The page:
Among the measures to protect nature and avoid conflicts over renewable energy projects, the Secretary of State for Biodiversity and Land Use of Ireland, Pippa Hackett, has highlighted to GLM the photovoltaic generation on roofs of individuals, which his country favors by exempting citizens from requesting permits to install panels in their homes.
“So far there have been opportunities for solar energy: they work well and they will continue,” stressed Hackett, who participated in the recent European Green Party congress organized in the Danish capital, where he also highlighted the government’s support measures from Dublin to the agricultural and livestock sector “with high energy intensity” so that they install photovoltaic panels so that they produce the energy they consume.
The energy transition in Ireland is committed to large renewable energy projects on land and sea, but also to the installation of photovoltaics in homes and schools, with direct aid and ease of procedures so that citizens can sell the remaining energy to the grid. energy they produce and do not use.
Just days after Ireland hosted the first global citizens’ assembly against biodiversity loss, Hackett applauds that some of its conclusions show that “we are all now aware of the importance of protecting and enhancing biodiversity.”
After their last deliberative session, citizens called for a referendum to strengthen their protection in the Constitution and asked for more time to debate issues such as agriculture, water and land use, recalled Hackett, who says he is “looking forward to seeing your final report at the beginning of next year.”
This policy of the Irish environmental party is reluctant to base the ecological transition on measures such as the electric vehicle: although it recognizes the importance of electrifying the energy model as much as possible, it advocates other types of policies to favor a new transport model that includes a more active mobility -on foot or by bicycle- and promote trips in collective means.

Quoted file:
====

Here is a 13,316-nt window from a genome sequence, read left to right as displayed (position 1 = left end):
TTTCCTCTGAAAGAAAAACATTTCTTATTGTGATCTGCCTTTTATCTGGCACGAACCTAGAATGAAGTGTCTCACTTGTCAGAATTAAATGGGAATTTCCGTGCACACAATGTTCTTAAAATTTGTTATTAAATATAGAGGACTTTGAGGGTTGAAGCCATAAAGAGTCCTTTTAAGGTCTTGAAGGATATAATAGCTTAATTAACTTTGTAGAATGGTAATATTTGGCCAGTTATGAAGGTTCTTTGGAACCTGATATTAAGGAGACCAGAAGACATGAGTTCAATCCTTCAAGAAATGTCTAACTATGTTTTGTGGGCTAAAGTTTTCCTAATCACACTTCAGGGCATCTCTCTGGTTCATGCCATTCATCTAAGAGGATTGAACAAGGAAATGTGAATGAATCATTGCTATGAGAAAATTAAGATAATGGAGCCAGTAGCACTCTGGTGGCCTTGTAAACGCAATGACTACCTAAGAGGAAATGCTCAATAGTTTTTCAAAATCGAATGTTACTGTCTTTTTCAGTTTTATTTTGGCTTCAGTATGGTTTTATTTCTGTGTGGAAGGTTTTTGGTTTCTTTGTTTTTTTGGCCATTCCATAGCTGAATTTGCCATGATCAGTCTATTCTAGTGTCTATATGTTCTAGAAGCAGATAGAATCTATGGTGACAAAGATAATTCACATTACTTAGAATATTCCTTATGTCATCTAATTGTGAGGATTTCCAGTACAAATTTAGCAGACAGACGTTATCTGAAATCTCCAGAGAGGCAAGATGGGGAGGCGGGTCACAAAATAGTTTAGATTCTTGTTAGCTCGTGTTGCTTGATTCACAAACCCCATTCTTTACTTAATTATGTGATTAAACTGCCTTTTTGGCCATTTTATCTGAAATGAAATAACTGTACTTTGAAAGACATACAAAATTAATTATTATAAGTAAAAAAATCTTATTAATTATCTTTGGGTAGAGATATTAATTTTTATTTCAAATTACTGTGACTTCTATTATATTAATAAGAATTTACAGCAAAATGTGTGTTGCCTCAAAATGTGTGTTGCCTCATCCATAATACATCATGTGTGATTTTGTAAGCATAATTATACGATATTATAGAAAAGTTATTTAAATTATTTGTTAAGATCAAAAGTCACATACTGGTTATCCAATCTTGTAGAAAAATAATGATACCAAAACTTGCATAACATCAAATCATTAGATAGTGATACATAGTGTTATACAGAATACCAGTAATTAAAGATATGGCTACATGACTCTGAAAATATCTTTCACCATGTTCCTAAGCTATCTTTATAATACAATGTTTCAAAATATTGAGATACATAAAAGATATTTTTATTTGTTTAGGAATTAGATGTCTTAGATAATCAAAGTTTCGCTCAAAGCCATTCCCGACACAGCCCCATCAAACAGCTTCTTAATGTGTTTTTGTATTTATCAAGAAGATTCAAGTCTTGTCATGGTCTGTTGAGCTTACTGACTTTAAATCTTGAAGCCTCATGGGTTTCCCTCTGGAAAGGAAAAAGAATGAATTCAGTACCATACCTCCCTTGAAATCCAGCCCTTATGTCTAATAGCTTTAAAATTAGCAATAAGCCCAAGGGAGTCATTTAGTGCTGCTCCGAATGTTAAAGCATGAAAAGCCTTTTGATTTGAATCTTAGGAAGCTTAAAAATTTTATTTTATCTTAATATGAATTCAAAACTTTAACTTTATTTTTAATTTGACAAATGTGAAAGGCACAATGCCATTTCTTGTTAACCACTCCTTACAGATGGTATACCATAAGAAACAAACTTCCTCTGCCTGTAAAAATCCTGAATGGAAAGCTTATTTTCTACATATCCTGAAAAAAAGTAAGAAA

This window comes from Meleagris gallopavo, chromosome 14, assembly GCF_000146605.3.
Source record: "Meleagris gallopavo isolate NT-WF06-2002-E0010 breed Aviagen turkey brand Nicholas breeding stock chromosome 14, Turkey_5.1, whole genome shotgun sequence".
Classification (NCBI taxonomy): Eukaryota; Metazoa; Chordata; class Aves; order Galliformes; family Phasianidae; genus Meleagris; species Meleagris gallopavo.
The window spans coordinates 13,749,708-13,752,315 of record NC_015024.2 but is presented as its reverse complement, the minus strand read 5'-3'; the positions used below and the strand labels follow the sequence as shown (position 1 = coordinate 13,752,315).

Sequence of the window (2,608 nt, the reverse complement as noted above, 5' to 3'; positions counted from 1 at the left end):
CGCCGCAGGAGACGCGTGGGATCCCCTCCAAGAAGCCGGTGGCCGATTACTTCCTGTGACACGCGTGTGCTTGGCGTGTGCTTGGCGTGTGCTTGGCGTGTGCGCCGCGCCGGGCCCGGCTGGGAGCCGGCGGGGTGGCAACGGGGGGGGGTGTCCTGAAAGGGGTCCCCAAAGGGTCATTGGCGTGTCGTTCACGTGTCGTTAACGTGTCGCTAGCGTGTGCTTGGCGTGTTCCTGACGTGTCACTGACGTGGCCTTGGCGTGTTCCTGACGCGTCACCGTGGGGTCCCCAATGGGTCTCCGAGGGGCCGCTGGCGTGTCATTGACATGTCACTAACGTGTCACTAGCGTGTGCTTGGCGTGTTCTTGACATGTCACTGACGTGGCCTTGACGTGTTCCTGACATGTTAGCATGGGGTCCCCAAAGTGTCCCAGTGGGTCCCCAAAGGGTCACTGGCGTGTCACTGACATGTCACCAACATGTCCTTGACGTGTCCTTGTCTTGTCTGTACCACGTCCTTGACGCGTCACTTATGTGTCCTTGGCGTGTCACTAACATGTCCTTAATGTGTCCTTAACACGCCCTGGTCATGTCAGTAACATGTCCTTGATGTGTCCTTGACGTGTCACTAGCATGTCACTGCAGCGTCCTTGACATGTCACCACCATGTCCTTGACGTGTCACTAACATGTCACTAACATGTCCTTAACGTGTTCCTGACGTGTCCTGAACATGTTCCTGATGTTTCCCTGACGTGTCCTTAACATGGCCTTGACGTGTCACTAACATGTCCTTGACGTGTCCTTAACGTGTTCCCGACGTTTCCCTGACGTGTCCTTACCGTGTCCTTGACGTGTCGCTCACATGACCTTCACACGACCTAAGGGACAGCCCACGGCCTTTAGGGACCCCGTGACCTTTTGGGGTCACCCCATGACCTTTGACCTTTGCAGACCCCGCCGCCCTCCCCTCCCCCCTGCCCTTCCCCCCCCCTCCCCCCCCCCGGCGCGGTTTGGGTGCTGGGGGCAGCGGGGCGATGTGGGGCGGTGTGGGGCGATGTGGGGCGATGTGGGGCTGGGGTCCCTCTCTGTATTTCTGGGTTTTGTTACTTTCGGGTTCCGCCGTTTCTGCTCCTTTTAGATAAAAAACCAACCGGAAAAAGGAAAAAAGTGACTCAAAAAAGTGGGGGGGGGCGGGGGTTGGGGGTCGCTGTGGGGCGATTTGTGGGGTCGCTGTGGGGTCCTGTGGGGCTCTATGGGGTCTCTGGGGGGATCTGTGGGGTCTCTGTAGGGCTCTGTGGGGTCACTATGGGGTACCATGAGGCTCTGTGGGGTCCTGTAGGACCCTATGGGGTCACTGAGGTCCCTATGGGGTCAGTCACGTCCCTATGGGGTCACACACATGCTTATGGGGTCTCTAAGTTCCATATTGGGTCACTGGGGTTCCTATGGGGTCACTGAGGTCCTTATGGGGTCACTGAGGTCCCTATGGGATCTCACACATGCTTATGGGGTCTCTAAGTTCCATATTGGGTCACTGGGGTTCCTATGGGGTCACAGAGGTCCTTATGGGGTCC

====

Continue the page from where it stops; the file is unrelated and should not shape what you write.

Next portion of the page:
“Getting people out of their cars and onto public transport requires a huge mindset shift, but it is much better than replacing fossil fuel cars with electric cars, which would leave the roads just as cluttered and not make us any better off. quality of life”, he reasons.
He admits that biofuels “have a role” in decarbonizing some sectors, but “not necessarily for energy production.”
“We are looking, for example, at anaerobic digestion from organic waste”, he specified, because, although “we do not have a large anaerobic digestion system in Ireland, it is something that we are taking into account in our climate action policy ”.
With an eye on the start of the UN summit on biodiversity in Canada (COP15), the Irish Secretary of State stresses the relationship between the loss of biodiversity and the climate crisis that will require, in order to be contained, a rapid reduction of greenhouse gas emissions, according to successive reports from the IPCC, the United Nations group of climate experts.
While the outcome of COP27 – the UN climate summit that took place in Sharm el Sheikh (Egypt) last month – has disappointed many European countries over a lack of ambition on mitigation, Hackett stresses the “hope ” and describes as positive the loss and damage fund, whose negotiations on the part of the EU were led by the Irish minister for the environment, Eamon Ryan.
However, “the developed world cannot simply buy the solution to this problem,” Hackett recalls regarding climate change, but “must stop emitting CO2 now” to contribute to a “long-term solution.”
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